Last day of August, sunset yogaI live in a place that is filled with Sri, the sanskrit word for beauty.  This area is known as the “Palouse.”  My family has now lived here for four generations, and I’m a part of a group of women who lovingly know ourselves as the “Daughters of the Palouse” (our self-proclaimed acronym is “D.O.P.e S.”).  My love of this small corner of the world pulled me out of a forward-advancing career in Cambridge, MA, and back to the hills and fields where I have grown up and that I love.  For me, my yoga practice is not only good physical exercise, but it is also a spiritual practice that allows this sense of connection to deepen.  Because of yoga, I am regularly pulled off of my mat and into community.  I find that my yoga practice feels “complete,” not when I get into a perfect asana, but when I find that I am able to fully integrate the lessons that I learn on the mat into the actions that I take in my community and world to make it a better place.  So working toward preservation of our local eco-system, understanding food security, participating in developing more sustainable solutions to growing issues of homelessness in our community . . . These are all a part of my practice.  The mat is my “launching pad,” as well as one part of my home base.

As you can see in the photo, we are now in the season of harvest around the Palouse.  The native people of our area recognized this time as a separate season — the time of gathering in and taking stock, a time in which abundance was celebrated and shared, rather than horded.  I feel this same need in my yoga practice.  Harvest yoga is a season to take stock of the wisdom of our bodies and celebrate that abundance — however it looks — rather than focus on how we may perceive ourselves to be lacking.  And then, out of that sense of abundance and spaciousness, we take it beyond ourselves and into our lives and communities.  Where does your yoga lead you in the world?  More about being a Palouse yoga gal, though all the seasons, to come . . .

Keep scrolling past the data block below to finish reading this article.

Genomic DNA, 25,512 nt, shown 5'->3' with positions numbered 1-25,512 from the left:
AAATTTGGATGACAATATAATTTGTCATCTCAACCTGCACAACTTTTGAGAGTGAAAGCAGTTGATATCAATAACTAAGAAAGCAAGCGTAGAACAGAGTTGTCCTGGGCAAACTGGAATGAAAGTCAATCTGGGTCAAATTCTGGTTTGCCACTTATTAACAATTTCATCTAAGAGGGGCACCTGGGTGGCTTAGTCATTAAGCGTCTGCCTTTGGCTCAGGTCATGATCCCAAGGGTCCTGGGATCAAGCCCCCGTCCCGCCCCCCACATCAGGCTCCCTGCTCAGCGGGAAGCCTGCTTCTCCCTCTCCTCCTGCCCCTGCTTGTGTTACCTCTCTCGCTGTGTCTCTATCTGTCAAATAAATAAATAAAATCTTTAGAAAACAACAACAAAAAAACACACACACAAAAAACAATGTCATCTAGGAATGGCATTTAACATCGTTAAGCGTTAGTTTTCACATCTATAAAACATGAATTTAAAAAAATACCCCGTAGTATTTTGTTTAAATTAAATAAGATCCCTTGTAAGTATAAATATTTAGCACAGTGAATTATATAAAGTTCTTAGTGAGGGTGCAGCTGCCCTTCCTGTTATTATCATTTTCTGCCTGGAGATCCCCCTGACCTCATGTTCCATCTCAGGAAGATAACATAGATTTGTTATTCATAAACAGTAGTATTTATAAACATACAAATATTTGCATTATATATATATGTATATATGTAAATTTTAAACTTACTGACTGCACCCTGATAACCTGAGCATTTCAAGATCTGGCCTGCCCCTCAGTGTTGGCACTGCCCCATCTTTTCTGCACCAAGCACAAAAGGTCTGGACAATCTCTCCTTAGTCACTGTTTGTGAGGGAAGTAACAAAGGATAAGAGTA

Hugging Into the Center

How do you “hug into” the center of things so that you can then open your heart?  As Bridget Lyons reminded many of us last week when she visited Nourish Yoga to teach, these are two concepts that are fundamental to yoga and life.  We “hug in” to our mid-line — on a physical plane, we hug our body into the center to create stability and balance.  In our lives, we “hug in” around those core beliefs, values, a sense of self that we know to be true or right for us.  With this firm center, this central axis, we are able to “melt our heart,” to soften in the center.  Again, in yoga, this allows for a freedom and flexibility that allows us to do some new things, explore new asanas that may not have been accessible to us before.  On a life level, “melting our heart” opens us to new ways of thinking and being that may be what we need in our lives at this moment.  Sometimes, these two actions of “hugging in” and “melting” seem at odds with one another, but they actually complement and support each other — they are somewhat like dance partners in this life journey we take.  This little Buddah image is from my friend Suzanne at Living in the Garden.  It strikes me as a moment of hugging in around that which is beautiful and precious, so that we can offer our hearts to that which matters.  Here’s to seeking out those moments!